October 2013

- by Linda Orkin

I come to the last President’s column that I will write. I have served for two years, and I find myself reflecting back on these years leading the club with a good deal of gratitude to club members and pride in what we have accomplished. 

Things started off with a bang as the Guide to Birding in the Cayuga Lake Basin was completed, printed, and delivered. We assembled a team of club volunteers to count, box, sell, and deliver copies to retailers all around the area. A book launch on the first night of Spring Field Ornithology in 2012 was attended with great excitement, and Marie Read and Kevin McGowan did a wonderful job presenting an overview of the value of this guide and what went into its making. Books were distributed for review; interviews were granted; articles appeared in local papers, and now, almost three years later, we are in our second printing and have sold close to 1,000 books. As we all know, this book was produced as an all-volunteer effort led by Bob McGuire as editor. 

We decided as a group to host the 2014 New York State Ornithological Association Annual meeting and formed a steering committee chaired by Donna Scott and me. Also, part of this committee is Colleen Richards, who has already spent much time investigating and securing hotel and banquet facilities, and Marie Read, who has approached and received a commitment from a speaker. The Cornell Laboratory of Ornithology has agreed to allow us to hold our Friday night events at the Johnson Visitors’ Center, and we are well are on our way to a successful event. This is especially exciting as this meeting will occur during the club’s one hundred year anniversary, which we are considering a year-long event from November 2013 to October 2014.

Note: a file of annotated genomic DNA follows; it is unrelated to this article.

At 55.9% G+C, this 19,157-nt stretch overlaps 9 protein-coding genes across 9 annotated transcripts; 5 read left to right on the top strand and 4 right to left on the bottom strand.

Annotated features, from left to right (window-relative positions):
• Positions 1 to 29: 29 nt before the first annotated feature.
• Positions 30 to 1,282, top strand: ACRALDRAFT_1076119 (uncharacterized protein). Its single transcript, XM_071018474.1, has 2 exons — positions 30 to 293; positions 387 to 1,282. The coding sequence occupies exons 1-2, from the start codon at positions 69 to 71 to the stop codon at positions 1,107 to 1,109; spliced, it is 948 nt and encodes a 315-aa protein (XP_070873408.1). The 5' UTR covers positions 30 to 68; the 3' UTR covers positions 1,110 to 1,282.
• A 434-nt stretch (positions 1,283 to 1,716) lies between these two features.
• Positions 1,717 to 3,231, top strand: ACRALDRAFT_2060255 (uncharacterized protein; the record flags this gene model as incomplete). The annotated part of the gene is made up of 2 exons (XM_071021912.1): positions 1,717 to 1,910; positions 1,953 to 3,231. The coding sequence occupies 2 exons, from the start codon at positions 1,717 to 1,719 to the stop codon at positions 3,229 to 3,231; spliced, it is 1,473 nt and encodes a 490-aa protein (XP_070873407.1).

The club was approached by Rick Manning, who is the Executive Director of the Friends of Stewart Park, to see if we would be interested in helping to design and sponsor interpretive panels to be installed at three locations in Stewart Park. A small committee of members, most notably Dave Nutter and Jane Graves, have worked on this with Rick and Todd Edmonds over this past year; and at our September meeting, the first of these panels was presented to the club and, although not completed, was greeted with enthusiasm and many constructive suggestions. The vote was unanimous to use club funds to pay for this panel which will be installed in a dedication ceremony at the boardwalk overlooking Renwick Wildwood in May of 2014, reminding the club and the community of the important role the Cayuga Bird Club has played here in preservation and education over its hundred-year history. 

A Belted Kingfisher was snagged on fishing ling high in a tree where he died, and this tragedy was discovered and photographed by Paul Anderson, leading to much dismay and discussion on the listserv. A feeling that something must be done grew out of this and resulted in the formation of a conservation committee chaired presently by Candace Cornell. There are so many things to worry about and try to fix, but right now we’re focusing very much on positive and affirming projects such as placing nest boxes, tabling and distributing relevant literature at local events, and organizing fishing line clean ups along with installing fishing line disposal bins.